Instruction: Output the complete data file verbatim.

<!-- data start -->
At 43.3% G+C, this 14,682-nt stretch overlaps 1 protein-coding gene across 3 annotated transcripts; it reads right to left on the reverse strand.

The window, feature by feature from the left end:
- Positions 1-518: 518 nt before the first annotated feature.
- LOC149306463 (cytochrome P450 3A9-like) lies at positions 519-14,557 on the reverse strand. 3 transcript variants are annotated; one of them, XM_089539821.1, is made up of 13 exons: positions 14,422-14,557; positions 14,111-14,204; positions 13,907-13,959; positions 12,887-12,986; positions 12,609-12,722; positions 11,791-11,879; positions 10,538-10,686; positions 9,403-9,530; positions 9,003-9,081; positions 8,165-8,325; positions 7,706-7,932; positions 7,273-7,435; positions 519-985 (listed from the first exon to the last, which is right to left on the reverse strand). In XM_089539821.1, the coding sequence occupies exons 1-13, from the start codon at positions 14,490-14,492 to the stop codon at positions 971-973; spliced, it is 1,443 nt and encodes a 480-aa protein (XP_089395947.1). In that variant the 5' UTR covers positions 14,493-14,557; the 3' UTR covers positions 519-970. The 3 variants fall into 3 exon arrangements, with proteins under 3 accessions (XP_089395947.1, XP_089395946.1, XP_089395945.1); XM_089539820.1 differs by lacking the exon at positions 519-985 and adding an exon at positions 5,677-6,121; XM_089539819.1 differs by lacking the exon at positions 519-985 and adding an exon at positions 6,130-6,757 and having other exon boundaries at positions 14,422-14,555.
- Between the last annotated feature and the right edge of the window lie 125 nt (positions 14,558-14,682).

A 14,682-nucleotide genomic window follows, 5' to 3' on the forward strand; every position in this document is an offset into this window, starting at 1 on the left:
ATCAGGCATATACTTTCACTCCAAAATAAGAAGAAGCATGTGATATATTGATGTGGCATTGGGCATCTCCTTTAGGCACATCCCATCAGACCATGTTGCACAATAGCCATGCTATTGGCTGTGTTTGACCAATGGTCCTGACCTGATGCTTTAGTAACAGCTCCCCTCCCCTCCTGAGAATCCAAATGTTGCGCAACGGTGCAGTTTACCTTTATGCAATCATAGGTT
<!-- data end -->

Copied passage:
At 43.3% G+C, this 14,682-nt stretch overlaps 1 protein-coding gene across 3 annotated transcripts; it reads right to left on the reverse strand.

The window, feature by feature from the left end:
- Positions 1-518: 518 nt before the first annotated feature.
- LOC149306463 (cytochrome P450 3A9-like) lies at positions 519-14,557 on the reverse strand. 3 transcript variants are annotated; one of them, XM_089539821.1, is made up of 13 exons: positions 14,422-14,557; positions 14,111-14,204; positions 13,907-13,959; positions 12,887-12,986; positions 12,609-12,722; positions 11,791-11,879; positions 10,538-10,686; positions 9,403-9,530; positions 9,003-9,081; positions 8,165-8,325; positions 7,706-7,932; positions 7,273-7,435; positions 519-985 (listed from the first exon to the last, which is right to left on the reverse strand). In XM_089539821.1, the coding sequence occupies exons 1-13, from the start codon at positions 14,490-14,492 to the stop codon at positions 971-973; spliced, it is 1,443 nt and encodes a 480-aa protein (XP_089395947.1). In that variant the 5' UTR covers positions 14,493-14,557; the 3' UTR covers positions 519-970. The 3 variants fall into 3 exon arrangements, with proteins under 3 accessions (XP_089395947.1, XP_089395946.1, XP_089395945.1); XM_089539820.1 differs by lacking the exon at positions 519-985 and adding an exon at positions 5,677-6,121; XM_089539819.1 differs by lacking the exon at positions 519-985 and adding an exon at positions 6,130-6,757 and having other exon boundaries at positions 14,422-14,555.
- Between the last annotated feature and the right edge of the window lie 125 nt (positions 14,558-14,682).

A 14,682-nucleotide genomic window follows, 5' to 3' on the forward strand; every position in this document is an offset into this window, starting at 1 on the left:
ATCAGGCATATACTTTCACTCCAAAATAAGAAGAAGCATGTGATATATTGATGTGGCATTGGGCATCTCCTTTAGGCACATCCCATCAGACCATGTTGCACAATAGCCATGCTATTGGCTGTGTTTGACCAATGGTCCTGACCTGATGCTTTAGTAACAGCTCCCCTCCCCTCCTGAGAATCCAAATGTTGCGCAACGGTGCAGTTTACCTTTATGCAATCATAGGTT